Following Edwards, the Court of Appeal in Galante, held that an injunction against solicitation would be upheld only as a remedy for misappropriation of trade secrets: “[S]ection 16600 bars a court from specifically enforcing (by way of injunctive relief) a contractual clause purporting to ban a former employee from soliciting former customers to transfer their business away from the former employer to the employee’s new business, but a court may enjoin tortious conduct (as violative of either the Uniform Trade Secrets Act (Civil Code Section 3426 et seq.) and/or the unfair competition law) by banning the former employee from using trade secret information….”
Then, in Dowell v. Biosense Webster, Inc., the court followed Galante and also refused to enforce a non-solicitation agreement in advance of a finding the former employee misappropriated trade secrets. The court found that Biosense Webster’s confidentiality agreement went far beyond protection of trade secrets, by prohibiting activities unrelated to using them, and by protecting information that could not be called trade secrets. Therefore, the court did not find it necessary to declare the “trade secrets exception” to Section 16600 officially dead. But after Edwards, Galante, and Dowell, the prognosis for the exception’s survival is not good.
Although non-solicitation agreements designed to prevent misuse of confidential information may not be enforceable, employers may pursue alternative strategies. As stated, a court may enjoin a departed employee from soliciting as a remedy for past misappropriation of trade secrets. The court in ReadyLink Healthcare v. Cotton, 126 Cal. App. 4th 1006 (2005), upheld such an injunction after Cotton stole ReadyLink’s trade secrets concerning its staffing business. However, suing a former employee is expensive and, by the time a court enters an injunction, much damage will have been done. So, this avenue is cold comfort to highly competitive businesses seeking to protect trade secrets.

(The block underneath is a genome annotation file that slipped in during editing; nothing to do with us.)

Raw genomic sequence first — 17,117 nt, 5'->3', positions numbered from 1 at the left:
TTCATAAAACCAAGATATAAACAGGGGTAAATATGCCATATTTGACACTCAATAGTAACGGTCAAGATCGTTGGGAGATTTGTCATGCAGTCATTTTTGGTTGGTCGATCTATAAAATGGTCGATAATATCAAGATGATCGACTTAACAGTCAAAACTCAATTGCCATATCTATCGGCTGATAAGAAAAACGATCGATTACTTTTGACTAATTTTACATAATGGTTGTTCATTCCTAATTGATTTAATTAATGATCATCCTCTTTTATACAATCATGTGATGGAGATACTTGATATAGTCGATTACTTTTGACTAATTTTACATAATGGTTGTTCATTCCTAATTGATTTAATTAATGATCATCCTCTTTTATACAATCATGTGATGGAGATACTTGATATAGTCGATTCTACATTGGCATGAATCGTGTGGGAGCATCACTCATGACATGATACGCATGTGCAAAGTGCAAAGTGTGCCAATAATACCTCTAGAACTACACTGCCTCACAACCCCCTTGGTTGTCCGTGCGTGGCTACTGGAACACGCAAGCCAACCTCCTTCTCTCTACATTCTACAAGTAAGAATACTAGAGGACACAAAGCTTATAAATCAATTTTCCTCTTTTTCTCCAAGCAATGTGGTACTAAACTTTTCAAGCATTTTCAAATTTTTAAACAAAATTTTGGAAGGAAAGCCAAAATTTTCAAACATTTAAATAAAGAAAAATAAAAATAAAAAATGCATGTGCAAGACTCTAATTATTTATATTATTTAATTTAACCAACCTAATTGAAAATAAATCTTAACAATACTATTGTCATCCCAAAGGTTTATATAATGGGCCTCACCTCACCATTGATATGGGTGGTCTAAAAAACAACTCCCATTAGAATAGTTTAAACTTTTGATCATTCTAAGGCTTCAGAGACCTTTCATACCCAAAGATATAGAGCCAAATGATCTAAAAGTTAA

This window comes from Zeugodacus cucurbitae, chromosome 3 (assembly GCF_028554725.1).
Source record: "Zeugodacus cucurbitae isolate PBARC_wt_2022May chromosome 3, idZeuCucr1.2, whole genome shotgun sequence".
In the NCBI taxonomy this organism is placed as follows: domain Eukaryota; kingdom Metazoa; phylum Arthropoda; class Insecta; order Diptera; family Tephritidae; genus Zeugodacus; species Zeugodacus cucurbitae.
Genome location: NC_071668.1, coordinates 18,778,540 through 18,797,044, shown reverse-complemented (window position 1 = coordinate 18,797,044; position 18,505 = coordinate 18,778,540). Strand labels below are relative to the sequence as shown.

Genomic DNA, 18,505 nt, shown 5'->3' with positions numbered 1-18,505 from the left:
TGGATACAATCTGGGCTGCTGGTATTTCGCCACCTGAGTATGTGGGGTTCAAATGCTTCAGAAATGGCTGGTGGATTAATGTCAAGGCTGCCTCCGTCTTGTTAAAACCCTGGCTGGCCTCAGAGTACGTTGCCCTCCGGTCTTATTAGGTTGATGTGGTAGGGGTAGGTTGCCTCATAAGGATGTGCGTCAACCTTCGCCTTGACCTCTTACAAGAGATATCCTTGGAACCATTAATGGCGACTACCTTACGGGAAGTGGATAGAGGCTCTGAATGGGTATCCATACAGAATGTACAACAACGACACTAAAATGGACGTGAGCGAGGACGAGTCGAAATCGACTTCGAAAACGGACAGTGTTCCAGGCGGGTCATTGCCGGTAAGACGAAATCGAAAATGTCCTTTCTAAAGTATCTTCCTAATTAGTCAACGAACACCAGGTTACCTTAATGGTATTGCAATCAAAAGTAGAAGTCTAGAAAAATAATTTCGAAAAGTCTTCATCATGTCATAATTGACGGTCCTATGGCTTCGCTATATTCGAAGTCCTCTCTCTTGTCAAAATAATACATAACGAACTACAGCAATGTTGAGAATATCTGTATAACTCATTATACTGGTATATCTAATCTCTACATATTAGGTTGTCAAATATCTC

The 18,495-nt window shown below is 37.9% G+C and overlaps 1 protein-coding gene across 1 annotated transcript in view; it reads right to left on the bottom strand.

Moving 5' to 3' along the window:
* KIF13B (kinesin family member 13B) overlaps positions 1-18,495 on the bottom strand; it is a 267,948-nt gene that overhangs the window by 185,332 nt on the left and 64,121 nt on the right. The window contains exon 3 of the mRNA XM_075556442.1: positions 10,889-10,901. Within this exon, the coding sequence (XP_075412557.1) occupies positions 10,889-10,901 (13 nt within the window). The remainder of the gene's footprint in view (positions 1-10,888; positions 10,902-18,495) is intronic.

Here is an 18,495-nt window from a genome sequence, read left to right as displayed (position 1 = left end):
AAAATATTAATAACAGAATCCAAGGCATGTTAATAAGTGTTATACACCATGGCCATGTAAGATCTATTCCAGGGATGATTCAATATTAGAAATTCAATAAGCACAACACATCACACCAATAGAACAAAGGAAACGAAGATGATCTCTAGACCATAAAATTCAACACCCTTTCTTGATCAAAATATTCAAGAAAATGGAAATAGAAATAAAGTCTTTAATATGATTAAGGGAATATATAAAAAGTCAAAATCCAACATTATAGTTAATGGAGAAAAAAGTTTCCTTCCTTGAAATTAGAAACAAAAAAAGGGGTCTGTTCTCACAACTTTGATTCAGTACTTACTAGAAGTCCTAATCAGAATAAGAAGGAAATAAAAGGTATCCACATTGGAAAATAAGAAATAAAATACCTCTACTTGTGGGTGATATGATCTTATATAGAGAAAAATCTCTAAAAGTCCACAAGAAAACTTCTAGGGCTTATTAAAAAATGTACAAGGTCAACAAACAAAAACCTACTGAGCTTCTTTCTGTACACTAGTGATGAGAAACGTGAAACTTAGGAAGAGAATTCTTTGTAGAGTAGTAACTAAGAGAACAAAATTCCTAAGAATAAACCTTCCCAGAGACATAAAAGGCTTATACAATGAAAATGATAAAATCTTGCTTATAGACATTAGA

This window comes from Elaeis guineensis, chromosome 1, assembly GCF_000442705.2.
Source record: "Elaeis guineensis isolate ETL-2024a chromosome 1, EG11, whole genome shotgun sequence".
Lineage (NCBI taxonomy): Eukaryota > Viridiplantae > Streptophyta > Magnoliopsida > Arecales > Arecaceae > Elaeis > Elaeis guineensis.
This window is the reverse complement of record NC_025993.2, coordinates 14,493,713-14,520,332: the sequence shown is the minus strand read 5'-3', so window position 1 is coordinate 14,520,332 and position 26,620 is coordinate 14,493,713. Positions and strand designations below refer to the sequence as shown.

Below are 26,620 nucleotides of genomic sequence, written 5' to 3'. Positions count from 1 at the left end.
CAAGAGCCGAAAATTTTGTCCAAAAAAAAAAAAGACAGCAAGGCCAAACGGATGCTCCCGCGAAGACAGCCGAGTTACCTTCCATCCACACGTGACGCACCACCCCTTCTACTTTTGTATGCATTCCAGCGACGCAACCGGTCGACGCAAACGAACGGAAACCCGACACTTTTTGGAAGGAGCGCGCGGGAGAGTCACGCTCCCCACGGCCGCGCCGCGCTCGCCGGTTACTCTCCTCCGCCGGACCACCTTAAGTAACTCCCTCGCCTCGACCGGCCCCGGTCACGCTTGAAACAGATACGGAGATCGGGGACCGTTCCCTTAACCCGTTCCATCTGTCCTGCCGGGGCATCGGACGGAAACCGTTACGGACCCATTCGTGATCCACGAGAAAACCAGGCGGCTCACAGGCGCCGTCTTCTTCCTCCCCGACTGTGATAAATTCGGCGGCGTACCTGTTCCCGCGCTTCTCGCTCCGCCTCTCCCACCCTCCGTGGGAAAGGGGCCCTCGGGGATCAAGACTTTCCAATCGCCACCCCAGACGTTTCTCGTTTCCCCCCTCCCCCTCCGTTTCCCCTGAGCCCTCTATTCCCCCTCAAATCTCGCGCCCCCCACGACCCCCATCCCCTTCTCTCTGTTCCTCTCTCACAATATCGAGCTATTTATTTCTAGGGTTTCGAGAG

Additionally, employers may sue competitors who intentionally target their employees for hire. “Raiding” a competitor’s talent to intentionally injure a competitor is likely an unfair business practice, which may be enjoined, or a tortious interference with contract or, at least, prospective economic advantage. Again, though, litigation is not always an efficient or effective solution to a talent drain caused by a motivated competitor.
Employers may and should take extra measures to protect intellectual property from unauthorized disclosure. These steps should include, among others, limiting access to secret information, effective management of electronic and other confidential data, and ensuring copyrights and trademarks are valid. Employers should train employees with access to confidential information regarding their obligations both during and after employment, and the consequences of unauthorized use and disclosure of trade secrets. They also should have policies and procedures in place for recovering confidential information from departing employees, and for solidifying customer relationships to thwart ex-employees’ and competitors’ solicitations.
Those companies concerned with recouping investments in special training, education, or other extraordinary costs – at least for now – may enter into reimbursement agreements with employees. Employees may agree to repay training, relocation or other investments, if they depart before sufficient time passes for the employer to recoup their costs. The Court of Appeal in City of Oakland v. Hassey, 163 Cal. App. 4th 1477, 1491 (2008), rejected the former employee’s argument that his agreement to repay training expenses if he left the Oakland Police Department within five years of hire was a de facto “non-compete.”
Finally, employers may use carrots rather than sticks to induce employees not to compete. These include retention bonuses and contracts for a term (as well as positive employee relations practices, competitive pay, and the like). Such practices may dissuade employees from leaving for greener pastures, or from following a former employee’s solicitation to join her there.